Six years ago, a Department of the Interior employee reported to his supervisors that the federal department had violated the National Environmental Policy Act in order to make it easier for Arctic Ocean oil exploration. When Jeffrey Missal's supervisors showed little interest, he reported the infraction to the department's Inspector General.
Two years later, Missal was informed that his supervisors had launched an investigation into unspecified misconduct he had allegedly committed. On that very same day, the Alaska-based Environmental Officer was also told that the IG was investigating Missal as well.
In 2016, he was fired because of the alleged misconduct. When he complained to the Office of the Special Counsel, his firing was stayed. (Note: the Special Counsel is Henry Kerner, not to be confused with Robert Mueller, the special counsel overseeing an investigation into Russian interference in the 2016 presidential election.)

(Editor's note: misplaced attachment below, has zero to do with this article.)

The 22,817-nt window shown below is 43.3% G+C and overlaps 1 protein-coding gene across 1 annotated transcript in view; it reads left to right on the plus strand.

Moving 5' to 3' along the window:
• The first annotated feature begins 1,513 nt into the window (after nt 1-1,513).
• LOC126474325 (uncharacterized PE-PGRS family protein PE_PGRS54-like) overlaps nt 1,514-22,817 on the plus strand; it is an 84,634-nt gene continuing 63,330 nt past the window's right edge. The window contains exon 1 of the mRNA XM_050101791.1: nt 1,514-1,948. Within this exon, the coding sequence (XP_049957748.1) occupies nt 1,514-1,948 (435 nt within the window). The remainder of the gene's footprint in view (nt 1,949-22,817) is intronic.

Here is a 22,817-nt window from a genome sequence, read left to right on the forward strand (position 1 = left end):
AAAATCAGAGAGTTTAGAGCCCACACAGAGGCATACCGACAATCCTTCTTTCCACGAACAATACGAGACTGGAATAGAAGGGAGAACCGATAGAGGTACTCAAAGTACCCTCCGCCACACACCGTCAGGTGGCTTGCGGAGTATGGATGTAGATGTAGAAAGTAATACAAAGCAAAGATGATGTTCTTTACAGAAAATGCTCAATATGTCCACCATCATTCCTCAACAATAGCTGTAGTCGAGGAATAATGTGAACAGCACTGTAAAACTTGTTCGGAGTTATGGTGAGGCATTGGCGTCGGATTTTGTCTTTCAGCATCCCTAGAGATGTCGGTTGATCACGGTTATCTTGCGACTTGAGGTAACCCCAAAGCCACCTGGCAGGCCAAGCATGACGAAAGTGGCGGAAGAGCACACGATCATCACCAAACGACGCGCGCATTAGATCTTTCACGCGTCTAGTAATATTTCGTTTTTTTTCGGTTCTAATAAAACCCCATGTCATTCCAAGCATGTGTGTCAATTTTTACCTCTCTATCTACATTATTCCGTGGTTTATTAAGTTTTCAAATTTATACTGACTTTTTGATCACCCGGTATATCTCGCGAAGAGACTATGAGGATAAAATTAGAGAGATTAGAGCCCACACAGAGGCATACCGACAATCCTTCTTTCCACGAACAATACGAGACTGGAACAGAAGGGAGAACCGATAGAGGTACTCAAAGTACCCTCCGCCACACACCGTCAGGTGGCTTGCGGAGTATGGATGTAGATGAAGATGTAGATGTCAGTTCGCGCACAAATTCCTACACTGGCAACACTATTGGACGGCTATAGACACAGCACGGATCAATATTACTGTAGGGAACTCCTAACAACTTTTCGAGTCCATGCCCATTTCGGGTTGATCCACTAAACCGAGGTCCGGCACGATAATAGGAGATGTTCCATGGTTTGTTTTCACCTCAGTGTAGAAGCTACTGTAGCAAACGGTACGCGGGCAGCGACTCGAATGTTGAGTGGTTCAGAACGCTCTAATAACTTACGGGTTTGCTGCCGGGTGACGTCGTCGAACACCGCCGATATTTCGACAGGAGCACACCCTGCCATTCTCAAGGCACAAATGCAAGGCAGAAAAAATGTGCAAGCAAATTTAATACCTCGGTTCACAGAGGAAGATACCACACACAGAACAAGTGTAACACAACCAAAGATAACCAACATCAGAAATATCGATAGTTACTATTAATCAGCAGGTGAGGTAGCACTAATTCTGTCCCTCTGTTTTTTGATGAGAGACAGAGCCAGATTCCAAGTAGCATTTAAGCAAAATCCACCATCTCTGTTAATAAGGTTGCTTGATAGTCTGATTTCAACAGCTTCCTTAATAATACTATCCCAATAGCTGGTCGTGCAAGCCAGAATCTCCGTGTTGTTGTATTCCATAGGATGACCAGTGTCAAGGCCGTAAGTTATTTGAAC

Late last year, the OSC determined that the department's investigations had been launched in retaliation for Missal's initial whistleblowing.
"Whistleblowers must have confidence they can report wrongdoing without facing retaliation," Kerner said in a statement. "OSC is committed to restoring that confidence by holding agencies accountable when they violate whistleblowers' rights."
Missal's attorney said the Interior Department has ignored the "the Whistleblower Protection Act's enforcement institutions." Even after Missal was returned to work, the lawyer said, the department "continued to violate many of the details of MSPB stay orders by continuing to isolate him and intentionally restricting his normal duties."
If you know of fraud against the federal government, but are wary of retaliation, speak with a Milwaukee employment law attorney experienced in protecting whistleblowers. Contact the law offices of Alan C. Olson & Associates, s.c. for more information.